Key to the true ferns and fern allies of Tennessee
- 1 Key to the Pteridophytes
- 2 Fern Ally
- 3 2
- 4 3
- 5 True Fern
- 6 4
- 7 5
- 8 6
- 9 7
- 10 8
- 11 9
- 12 10
- 13 11
- 14 12
- 15 13
- 16 14
- 17 15
- 18 16
- 19 17
- 20 18
- 21 Aspleniaceae
- 22 ASP1
- 23 ASP2
- 24 ASP3
- 25 ASP4
- 26 ASP5
- 27 ASP6
- 28 ASP7
- 29 Blechnaceae
- 30 Dennstaedtiaceae
- 31 Dryopteridaceae
- 32 Dryopteris
- 33 DRY1
- 34 DRY2
- 35 DRY3
- 36 DRY4
- 37 DRY5
- 38 Equisetaceae
- 39 Hymenophyllaceae
- 40 Trichomanes
- 41 TRI1
- 42 Isoetaceae
- 43 ISO1
- 44 ISO2
- 45 ISO3
- 46 ISO4
- 47 Lycopodiaceae
- 48 LYC2
- 49 LYC3
- 50 LYC4
- 51 LYC5
- 52 Dendrolycopodium
- 53 LYCden1
- 54 Diphasiastrum
- 55 Huperzia
- 56 LYChup1
- 57 Lycopodiella
- 58 Marsileaceae
- 59 Ophioglossaceae
- 60 OPH1
- 61 OPH2
- 62 Botrychium
- 63 Ophioglossum
- 64 OPHoph1
- 65 Sceptridium
- 66 OPHsce1
- 67 OPHsce2
- 68 Osmundaceae
- 69 Osmunda
- 70 Polypodiaceae
- 71 Polypodium
- 72 Pteridaceae
- 73 PTE1
- 74 PTE2
- 75 Adiantum
- 76 Cheilanthes
- 77 PTEche1
- 78 Pellaea
- 79 Selaginellaceae
- 80 Thelypteridaceae
- 81 THE1
- 82 Phegopteris
- 83 Thelypteris
- 84 THEthe1
- 85 Woodsiaceae
- 86 WOO1
- 87 WOO2
- 88 WOO3
- 89 Cystopteris
- 90 WOOcys1
- 91 WOOcys2
- 92 Woodsia
Key to the Pteridophytes
- True Fern: Leaves usually foliaceous with branching veins. Sporangia on leaves or appendages of leaves (never in leaf axils, cones, or cavities at the base of leaves
- Fern Ally: Leaves needle-like or scale-like with only a single midvein. Never foliaceous and young plants never have fiddleheads. Sporangia are in leaf axils, strobili, or cavities at the base of leaves.
- Isoetaceae: Heterosporous. No aerial stems. Leaves needle-like and arising from a corm. Sporangia in cavities near the base of leaves at or below ground level.
- 2: aerial stems present, leaves absent, scale-like, or forming a sheath around the stem at nodes.
- Equisetaceae: aerial stems hollow or fluted. Prominent joints unbranched or with nodal whorls of several branches. Strobili terminal.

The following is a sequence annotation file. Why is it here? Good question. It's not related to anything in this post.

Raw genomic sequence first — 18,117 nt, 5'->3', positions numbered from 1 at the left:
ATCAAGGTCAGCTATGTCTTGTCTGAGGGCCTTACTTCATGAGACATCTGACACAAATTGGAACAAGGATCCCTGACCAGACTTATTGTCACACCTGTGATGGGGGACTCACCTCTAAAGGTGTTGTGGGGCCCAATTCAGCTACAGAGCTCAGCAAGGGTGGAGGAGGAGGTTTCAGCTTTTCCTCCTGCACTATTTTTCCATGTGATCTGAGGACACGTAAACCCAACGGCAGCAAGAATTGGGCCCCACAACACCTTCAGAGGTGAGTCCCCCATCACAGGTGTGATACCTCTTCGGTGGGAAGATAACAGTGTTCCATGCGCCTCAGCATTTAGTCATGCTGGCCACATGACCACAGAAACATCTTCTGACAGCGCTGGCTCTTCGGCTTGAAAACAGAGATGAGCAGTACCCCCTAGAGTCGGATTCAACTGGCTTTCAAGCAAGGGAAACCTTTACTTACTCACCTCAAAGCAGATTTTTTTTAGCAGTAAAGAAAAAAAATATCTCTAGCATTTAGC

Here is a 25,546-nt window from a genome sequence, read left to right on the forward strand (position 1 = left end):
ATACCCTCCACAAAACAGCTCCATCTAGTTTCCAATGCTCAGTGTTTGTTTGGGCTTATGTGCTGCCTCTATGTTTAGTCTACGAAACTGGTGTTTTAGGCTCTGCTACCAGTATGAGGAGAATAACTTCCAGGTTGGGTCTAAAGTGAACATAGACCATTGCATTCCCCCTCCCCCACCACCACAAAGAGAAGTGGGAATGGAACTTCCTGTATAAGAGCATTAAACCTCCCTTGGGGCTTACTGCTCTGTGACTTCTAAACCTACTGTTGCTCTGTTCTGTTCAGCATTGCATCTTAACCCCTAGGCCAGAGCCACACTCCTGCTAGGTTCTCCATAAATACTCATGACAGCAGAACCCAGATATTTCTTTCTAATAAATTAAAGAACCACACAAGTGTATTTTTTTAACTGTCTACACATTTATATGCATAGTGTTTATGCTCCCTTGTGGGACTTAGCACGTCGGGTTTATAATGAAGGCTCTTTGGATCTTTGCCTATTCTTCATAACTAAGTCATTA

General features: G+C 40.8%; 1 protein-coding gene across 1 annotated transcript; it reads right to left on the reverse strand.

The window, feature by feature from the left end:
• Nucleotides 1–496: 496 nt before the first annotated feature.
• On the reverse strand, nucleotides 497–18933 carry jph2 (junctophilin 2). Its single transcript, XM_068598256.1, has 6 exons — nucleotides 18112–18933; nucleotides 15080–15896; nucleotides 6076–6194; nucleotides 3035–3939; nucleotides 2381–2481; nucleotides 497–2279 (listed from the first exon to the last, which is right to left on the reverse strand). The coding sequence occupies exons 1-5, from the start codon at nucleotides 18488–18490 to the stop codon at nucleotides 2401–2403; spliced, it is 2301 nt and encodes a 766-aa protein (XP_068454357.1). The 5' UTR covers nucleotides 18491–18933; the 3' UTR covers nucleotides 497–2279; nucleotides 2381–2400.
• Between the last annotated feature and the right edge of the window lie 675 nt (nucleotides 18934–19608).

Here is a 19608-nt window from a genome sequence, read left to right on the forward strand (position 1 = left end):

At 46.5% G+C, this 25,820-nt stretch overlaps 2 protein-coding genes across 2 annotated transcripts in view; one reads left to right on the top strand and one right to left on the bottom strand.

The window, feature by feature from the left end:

- 3: aerial stems not hollow or fluted. Leaves small, spiraled, scale-slike.
- Selaginellaceae: Leaves with ligules. Spores in a flat or 4-sided strobilus. Heterosporous.
- Lycopodiaceae: Leaves without ligules. Spores in leaf axils or in terminal strobili. Homosporous.
- 4: Plant aquatic or rooting where water usually would be if water levels are low.
- 5: Plant terrestrial or rooting on rocks or trees.
- Marsileaceae: Leaves needle-like or clover-like. Usually rooted in mud
- Azolla caroliniana: Leaves with thalli, not clover-like. Stems floating.
- 6: Leaves with thalli and usually less than a centimeter squared in total size
- 7: Leaves much larger than a centimeter squared without thalli.
- Hymenophyllaceae: Leaves with veins or filamentous strands. Spores in tubular indusia
- Pteridaceae: Leaves without veins or spores. Usually have a fringe of filamentous projections.
- Ophioglossaceae: Sporangia fused laterally into two rows on upright spikes or panicles on petiole above vegetative blade.
- 8: Sporangia not fused.
- 9: Fertile leaves appear to lack blade tissue
- 10: Sporangia on margin or underside of flat parts, fertile parts green.
- Osmundaceae: Leaves pinnate or more complex. Spores borne singly on axes of leaflets or pinnae.
- Onoclea sensibilis: Leaves pinnatifid. Sporangia borne in clusters.
- Lygodium palmatum: Leaves climbing by a vine-like midrib. Rhizome is terrestrial, hairy, and without scales.
- 11: Leaves free-standing, not vine-like.
- 12: Sori beneath the rolled up edge of leaflets.
- 13: Sori without indusium or beneath a film or scale of tissue
- Dennstaedtiaceae: Leaf blades generally over 30 centimeters long. Rhizome wide-creeping, hairy, and without scales.
- Pteridaceae: Leaf blades generally over 30 centimeters long, clustered on a short, ascending, scaly rhizome.
- 14: Long sori within a linear indusium
- 15: Sori generally round, kidney-shaped, or densely gathered, covering the lower leaf surface.
- Blechnaceae: Sori in one row on each side of leaf rib, lined end to end.
- 16: Sori generally solitary and not end to end
- Aspleniaceae: Glossy and wiry petiole with a deep red to black color.
- Woodsiaceae: Petiole green to straw colored; not glossy or wiry.
- Thelypteridaceae: Small, needle-like hairs present on rib, veins, and groove of petiole.
- 18: No hairs present on rib, veins, or groove of petiole.
- Woodsiaceae: Indusium pocket-like attached beside the sorus or ring of scale-like indusium portions aroud the edge of sorus.
- Dryopteridaceae: Indusium kidney shaped or lepidote, rising above the sorus.
- Asplenium rhizophyllum: Leaves rooting at the tips. Veins joined by cross-veins to form a network.
- ASP3: Leaves not rooting at the tips. Veins free.
- Asplenium scolopendrium: Leaves simple, heart-shaped at the base, and linear to lanceolate.
- Asplenium pinnatifidum: Leaves pinnatifid and triangular.
- Asplenium platyneuron: Leaflets alternate, nearly sessile, and with bases that overlap the midrib.
- ASP6: Leaflets opposite and without petiolules
- Asplenium ruta-muraria: Plant with ovate to triangular leaves, green petioles, hairy indusia, and bluish living material
- ASP7: Plant with dark petioles, entire indusia, and green living material
- Asplenium resiliens: Leaflets six to ten millimeters long, three to five times as long as wide, and generally widest at the base.
- Asplenium trichomanes: Leaflets four to seven millimeters long, one to two times as long as wide, and generally widest above the base.